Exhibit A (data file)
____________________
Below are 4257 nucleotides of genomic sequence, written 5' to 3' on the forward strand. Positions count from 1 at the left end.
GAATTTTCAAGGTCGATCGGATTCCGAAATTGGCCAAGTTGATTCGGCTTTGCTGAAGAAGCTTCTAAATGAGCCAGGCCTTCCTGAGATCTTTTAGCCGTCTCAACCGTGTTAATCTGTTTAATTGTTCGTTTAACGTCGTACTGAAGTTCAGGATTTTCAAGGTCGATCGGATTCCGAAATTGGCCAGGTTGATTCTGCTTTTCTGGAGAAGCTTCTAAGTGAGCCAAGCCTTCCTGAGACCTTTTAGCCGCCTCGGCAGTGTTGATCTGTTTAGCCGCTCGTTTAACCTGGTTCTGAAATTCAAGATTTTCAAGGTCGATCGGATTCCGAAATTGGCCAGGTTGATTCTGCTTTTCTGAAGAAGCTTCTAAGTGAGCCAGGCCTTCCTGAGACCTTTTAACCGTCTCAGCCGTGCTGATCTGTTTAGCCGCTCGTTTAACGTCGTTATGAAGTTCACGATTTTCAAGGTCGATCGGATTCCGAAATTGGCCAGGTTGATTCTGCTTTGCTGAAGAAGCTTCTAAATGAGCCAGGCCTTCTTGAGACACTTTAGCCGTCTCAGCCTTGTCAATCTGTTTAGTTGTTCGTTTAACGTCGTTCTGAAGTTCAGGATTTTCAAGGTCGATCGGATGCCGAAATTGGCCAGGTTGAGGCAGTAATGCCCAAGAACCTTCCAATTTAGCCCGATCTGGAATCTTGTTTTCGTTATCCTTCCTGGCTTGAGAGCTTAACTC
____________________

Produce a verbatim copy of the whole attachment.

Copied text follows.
Below are 4257 nucleotides of genomic sequence, written 5' to 3' on the forward strand. Positions count from 1 at the left end.
GAATTTTCAAGGTCGATCGGATTCCGAAATTGGCCAAGTTGATTCGGCTTTGCTGAAGAAGCTTCTAAATGAGCCAGGCCTTCCTGAGATCTTTTAGCCGTCTCAACCGTGTTAATCTGTTTAATTGTTCGTTTAACGTCGTACTGAAGTTCAGGATTTTCAAGGTCGATCGGATTCCGAAATTGGCCAGGTTGATTCTGCTTTTCTGGAGAAGCTTCTAAGTGAGCCAAGCCTTCCTGAGACCTTTTAGCCGCCTCGGCAGTGTTGATCTGTTTAGCCGCTCGTTTAACCTGGTTCTGAAATTCAAGATTTTCAAGGTCGATCGGATTCCGAAATTGGCCAGGTTGATTCTGCTTTTCTGAAGAAGCTTCTAAGTGAGCCAGGCCTTCCTGAGACCTTTTAACCGTCTCAGCCGTGCTGATCTGTTTAGCCGCTCGTTTAACGTCGTTATGAAGTTCACGATTTTCAAGGTCGATCGGATTCCGAAATTGGCCAGGTTGATTCTGCTTTGCTGAAGAAGCTTCTAAATGAGCCAGGCCTTCTTGAGACACTTTAGCCGTCTCAGCCTTGTCAATCTGTTTAGTTGTTCGTTTAACGTCGTTCTGAAGTTCAGGATTTTCAAGGTCGATCGGATGCCGAAATTGGCCAGGTTGAGGCAGTAATGCCCAAGAACCTTCCAATTTAGCCCGATCTGGAATCTTGTTTTCGTTATCCTTCCTGGCTTGAGAGCTTAACTC